This week marks a momentous anniversary for the United States. On September 16, 1620, the Pilgrims set off on the voyage which launched the birth of a new nation.

Once upon a time, such an anniversary would have been greeted with pomp and circumstance. As Mark David Hall notes in his Chronicles article, “The 1620 Project,” thinking greats such as Daniel Webster and Alexis de Tocqueville praised the Pilgrims and their Puritan beliefs, the former declaring the Puritans the “authors of American ‘civil and religious liberty.’”

Perhaps the Pilgrims will still receive a day in the limelight come December, which marks the 400th anniversary of their arrival on American shores. Color me skeptical, but I strongly doubt it.

Why? The Pilgrims – despite their amazing exploits in pulling up stakes, sailing across an ocean in what we now consider a primitive vessel, settling in a new world with women and children, and laying the groundwork for the American system of government – are not in sync with what modern culture portrays as heroes. Today’s medals of valor go to those who no longer identify with their biological gender or those who riot and loot, supposedly in the name of fighting systemic racism.

Besides, many today would argue that Puritans such as the Pilgrims were completely intolerant – just look their mistreatment of those who held different religious! Look at the Salem witch trials! These arguments are the foremost complaints against America’s early Puritan founders. But the facts tell a different story, as Hall explains.

While Hall condemns the Salem witch trials, he also points out that the early American Puritans were acting in line with their times, and were in fact far more lenient in their prosecution of witchcraft than people who remained in Europe. When it comes to a famous incident of religious intolerance – the execution of several Quakers in Boston in the mid-1600s – Hall contends that there is more to the story:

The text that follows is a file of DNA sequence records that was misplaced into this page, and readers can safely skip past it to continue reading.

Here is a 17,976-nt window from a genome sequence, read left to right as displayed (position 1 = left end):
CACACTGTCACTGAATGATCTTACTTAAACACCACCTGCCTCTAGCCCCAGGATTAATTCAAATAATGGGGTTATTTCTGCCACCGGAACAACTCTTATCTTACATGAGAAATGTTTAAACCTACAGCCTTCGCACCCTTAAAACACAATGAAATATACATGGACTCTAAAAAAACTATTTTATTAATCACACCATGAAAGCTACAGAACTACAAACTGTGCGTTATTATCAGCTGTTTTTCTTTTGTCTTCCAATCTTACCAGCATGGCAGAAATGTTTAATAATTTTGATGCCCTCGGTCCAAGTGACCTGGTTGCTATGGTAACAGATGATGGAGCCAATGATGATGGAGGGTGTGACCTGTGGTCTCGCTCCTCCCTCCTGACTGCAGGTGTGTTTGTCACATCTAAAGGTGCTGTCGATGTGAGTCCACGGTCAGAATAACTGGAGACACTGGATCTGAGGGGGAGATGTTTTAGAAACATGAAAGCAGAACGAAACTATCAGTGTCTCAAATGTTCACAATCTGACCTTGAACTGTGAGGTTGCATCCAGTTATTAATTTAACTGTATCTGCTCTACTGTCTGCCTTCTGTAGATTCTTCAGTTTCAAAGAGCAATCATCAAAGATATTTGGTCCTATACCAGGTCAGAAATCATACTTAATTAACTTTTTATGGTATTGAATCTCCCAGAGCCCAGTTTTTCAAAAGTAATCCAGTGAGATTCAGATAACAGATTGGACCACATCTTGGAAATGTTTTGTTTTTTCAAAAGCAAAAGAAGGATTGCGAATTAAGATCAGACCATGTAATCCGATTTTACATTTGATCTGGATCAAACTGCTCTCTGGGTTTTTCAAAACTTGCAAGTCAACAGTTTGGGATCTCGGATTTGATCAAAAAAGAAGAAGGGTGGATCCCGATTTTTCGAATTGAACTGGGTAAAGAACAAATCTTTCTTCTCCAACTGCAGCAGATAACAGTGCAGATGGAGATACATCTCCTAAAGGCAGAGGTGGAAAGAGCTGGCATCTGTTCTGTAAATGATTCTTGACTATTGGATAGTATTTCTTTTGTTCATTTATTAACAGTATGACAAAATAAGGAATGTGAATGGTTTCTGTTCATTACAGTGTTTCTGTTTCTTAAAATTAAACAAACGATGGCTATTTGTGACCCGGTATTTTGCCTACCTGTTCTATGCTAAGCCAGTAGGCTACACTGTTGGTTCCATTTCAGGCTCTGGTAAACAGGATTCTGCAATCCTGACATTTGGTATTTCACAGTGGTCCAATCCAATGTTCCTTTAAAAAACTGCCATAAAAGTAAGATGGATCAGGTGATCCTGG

In 1657, the Quakers William Robinson, Marmaduke Stevenson, and Mary Dyer arrived in Boston. Viewed as disruptive heretics, they were imprisoned and then banished upon pain of death. Robinson and Stevenson refused to leave and were imprisoned again, whereas Dyer left but later returned. In 1659, the three Quakers were banished a second time, and again the men refused to leave. Dyer departed and, once again, returned. At that point, all three were sentenced to death. The two men were hanged, but Dyer was granted a last-minute reprieve and was banished once more. She left Boston and, probably to no one’s surprise, later returned. This time she was hanged. A fourth Quaker was executed in 1661.

Four Quakers hanged on Boston Common is four too many, but it should be noted that they were banished not for their beliefs per se, but because they were viewed as being disruptive and dangerous to the social order. They were executed for violating the terms of their banishment.

In other words, the Puritans seem far more tolerant and longsuffering than today’s woke crowd.

“But,” some may protest, “these Quakers were actually killed! The woke individuals in our society aren’t doing that, just protesting!”

But is that even true anymore? Consider society’s prevalent attitudes. Many who loudly and proudly protest against systemic racism and injustice in society don’t seem to value unbiased judgements; instead, they jump on the woke train, ready to tear someone to pieces if it seems they are disrupting or opposing their preferred social order. Consider the man who drove the tanker onto Minneapolis’ 35W bridge while protesters were occupying it. Protesters physically accosted the man, assuming his action was intentional, when in fact, as it was later learned, the incident was accidental and caused by authorities not being able to shut down the road quickly enough after protesters swarmed the bridge.  

Or consider the more recent shooting of two California police officers in their car. The officers were ambushed in an unprovoked attack. Despite this, a group of people descended on the hospital where the two were receiving treatment, angrily proclaiming their hope for the officers’ deaths. Where is the tolerance in this? It seems like a severe case of injustice rather than a fair treatment of the facts.

The legacy and bravery of the Pilgrims will likely be overlooked in the year marking their 400th anniversary of arriving on these shores. They will be overshadowed by a narrative which describes them and other American founders as racist bigots. That’s a pity. If we truly examined the facts in their historical context, chances are we might actually learn something about toleration and justice from them.  

Want to know more about “The 1620 Project”? Check out our Backchannel program with Mark David Hall!